Week of April 25-May 1, 2015
Labour Day. Photo: J. Michael Cole

President Ma defends the “1992 consensus” days before the Chu-Xi meeting; independence advocates have different views than Tsai Ing-wen on China policy; Taiwan seeks to join AIIB based on the APEC model; Legislative Speaker Wang Jin-pyng mulls entering the KMT presidential primary. Welcome to this week’s edition of the Insider.



WANG’S INTENTION REMAINED UNDISCLOSED: Asked if he would run in next year’s presidential election for the Chinese Nationalist Party (KMT) or instead run for legislative office in Changhua County as has been rumored, Legislative Speaker Wang Jin-pyng (王金平) on Tuesday dismissed the speculation, while refusing to give a definitive answer about the presidential race. Wang further revealed on Wednesday that he is “proactively deliberating on the issue.” Separately, Wang commented that nothing would be “non negotiable” between Taiwan and China once certain conditions are met, including the compatibility of the political systems of the two sides. Wang would enjoy higher public support than New Taipei City Mayor and KMT Chairman Eric Chu (朱立倫) in the presidential race, according to a survey published on Wednesday by Taiwan Brain Trust (TBT), a pro-independence think tank.

SUPPORTERS URGE CHU TO JOIN PRIMARY: Chu’s supporters have continued to urge him to run in next year’s presidential election, with the KMT’s caucus whip in the New Taipei City Council pledging on Monday to collect an application form and to pay for Chu’s deposit for the party primary on Chu’s behalf. Chu reiterated that he would complete his term as city mayor. He said on Wednesday that the public should deliberate on “what kind of president they want rather than who should run in the election.”

BUSINESS TYCOON FOR PRESIDENT? Former Control Yuan president Wang Chien-hsien (王建煊) proposed on Sunday that the KMT back Hon Hai Group (Foxconn) Chairman Terry Gou (郭台銘) as an independent candidate in the 2016 presidential election.



MA ON CROSS-STRAIT RELATIONS: Just days before the meeting between Chu and Chinese President Xi Jinping (習近平) scheduled for May 4, President Ma Ying-jeou (馬英九) on Wednesday said in an inspection visit to the Mainland Affairs Council (MAC) that Taiwan must uphold the “1992 Consensus” — a political formula endorsing the “one China” principle — as “the political basis for cross-strait interaction [which] is irreplaceable.” His conclusions echoed Xi’s recent statement that challenging the consensus would “trigger an earthquake and topple hills.” Ma also said that none of the initiatives proposed by various political heavyweights, including Democratic Progressive Party (DPP) Chairperson Tsai Ing-wen (蔡英文), the party’s presidential candidate, are feasible alternative frameworks for engaging with Beijing, since “they were neither endorsed by Taiwanese society nor by [China].”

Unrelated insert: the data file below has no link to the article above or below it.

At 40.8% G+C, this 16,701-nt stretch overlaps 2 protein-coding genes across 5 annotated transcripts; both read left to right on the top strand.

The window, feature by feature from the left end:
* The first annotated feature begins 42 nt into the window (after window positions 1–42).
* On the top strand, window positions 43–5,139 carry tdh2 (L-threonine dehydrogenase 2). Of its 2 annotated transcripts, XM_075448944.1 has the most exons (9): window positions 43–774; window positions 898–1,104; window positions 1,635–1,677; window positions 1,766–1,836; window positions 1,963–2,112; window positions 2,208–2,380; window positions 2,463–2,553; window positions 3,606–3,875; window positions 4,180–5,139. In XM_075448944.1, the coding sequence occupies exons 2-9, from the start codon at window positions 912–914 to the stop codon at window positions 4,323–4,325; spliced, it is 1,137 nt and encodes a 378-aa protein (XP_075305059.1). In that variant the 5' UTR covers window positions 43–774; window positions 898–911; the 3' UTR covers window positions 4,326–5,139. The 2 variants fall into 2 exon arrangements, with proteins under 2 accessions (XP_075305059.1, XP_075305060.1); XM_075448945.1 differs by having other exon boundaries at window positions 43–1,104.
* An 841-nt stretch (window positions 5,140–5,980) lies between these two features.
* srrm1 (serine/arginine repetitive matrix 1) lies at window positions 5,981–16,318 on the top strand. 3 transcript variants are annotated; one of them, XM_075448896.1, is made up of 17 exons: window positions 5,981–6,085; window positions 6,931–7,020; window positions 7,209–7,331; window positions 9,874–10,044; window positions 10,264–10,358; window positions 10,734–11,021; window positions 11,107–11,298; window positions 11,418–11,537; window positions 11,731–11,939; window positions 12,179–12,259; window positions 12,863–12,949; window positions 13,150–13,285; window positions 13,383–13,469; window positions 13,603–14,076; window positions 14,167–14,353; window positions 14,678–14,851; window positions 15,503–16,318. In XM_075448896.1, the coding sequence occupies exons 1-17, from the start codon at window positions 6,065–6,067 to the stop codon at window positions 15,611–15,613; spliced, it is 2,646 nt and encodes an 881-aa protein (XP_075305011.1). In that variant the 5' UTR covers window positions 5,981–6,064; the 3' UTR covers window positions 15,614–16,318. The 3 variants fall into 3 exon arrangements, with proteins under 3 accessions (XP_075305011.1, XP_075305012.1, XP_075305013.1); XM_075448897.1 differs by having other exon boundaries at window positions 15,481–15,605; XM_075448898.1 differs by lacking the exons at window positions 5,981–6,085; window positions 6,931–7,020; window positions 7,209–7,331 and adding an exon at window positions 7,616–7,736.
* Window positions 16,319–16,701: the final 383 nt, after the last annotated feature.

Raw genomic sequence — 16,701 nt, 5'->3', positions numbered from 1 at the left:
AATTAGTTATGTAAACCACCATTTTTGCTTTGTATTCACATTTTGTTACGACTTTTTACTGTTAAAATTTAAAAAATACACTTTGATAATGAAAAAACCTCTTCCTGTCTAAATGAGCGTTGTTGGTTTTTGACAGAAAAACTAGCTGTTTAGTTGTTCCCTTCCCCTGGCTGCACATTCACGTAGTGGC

As Tsai has said that the DPP would maintain the “status quo” in cross-strait ties if it returns to power, Ma further urged Tsai to provide a clear definition of the “status quo” and to elaborate on how she would maintain it. Analysts said Ma’s comments may also have been directed at Chu to show that he is still the KMT boss on cross-strait policies. The full text of Ma’s speech is available here.

On Thursday, former vice president Annette Lu (呂秀蓮) described the 1992 Consensus as “the kiss of death for Taiwan.”

TSAI’S STANCE ON “STATUS QUO”: In response to Ma’s criticism on her remarks about “maintaining the status quo” of cross-strait relations, DPP Chairperson Tsai said she has clearly explained that she refers to maintaining peace across the Taiwan Strait and maintaining stable developments in cross-strait relations, which is in line with public expectations. Tsai accused Ma of not knowing the public’s real concerns. Meanwhile, 74.1% of respondents in the TBT survey supported Tsai’s position on the “status quo,” while 52.2% did not think that Tsai should accept the 1992 consensus. However, Taiwanese independence movement leader Koo Kwang-ming (辜寬敏) opposed Tsai’s China policy, arguing that maintaining the status quo would cause a “fatal wound” to Taiwan. Several pro-independence groups, however, declared their support for Tsai on Monday.

US OFFICIAL ON TSAI’S CHINA POLICY: U.S. Special Assistant to the President and Senior Director for Asia Evan Medeiros said on Monday that Tsai’s comments on cross-strait issues were “interesting” and “constructive,” and that Washington “looks forward” to hearing more from her during her upcoming visit to the U.S.

DRAFT OVERSIGHT BILL: Civic group representatives on Wednesday urged the government to withdraw its proposed oversight bill to monitor future cross-strait agreements, saying that the draft only required the government to “explain” potential cross-strait treaties to the legislature, but failed to give lawmakers binding powers to monitor government actions. MAC Minister Andrew Hsia (夏立言) said the demands to withdraw the proposed bill were “unfair” and “too arbitrary.”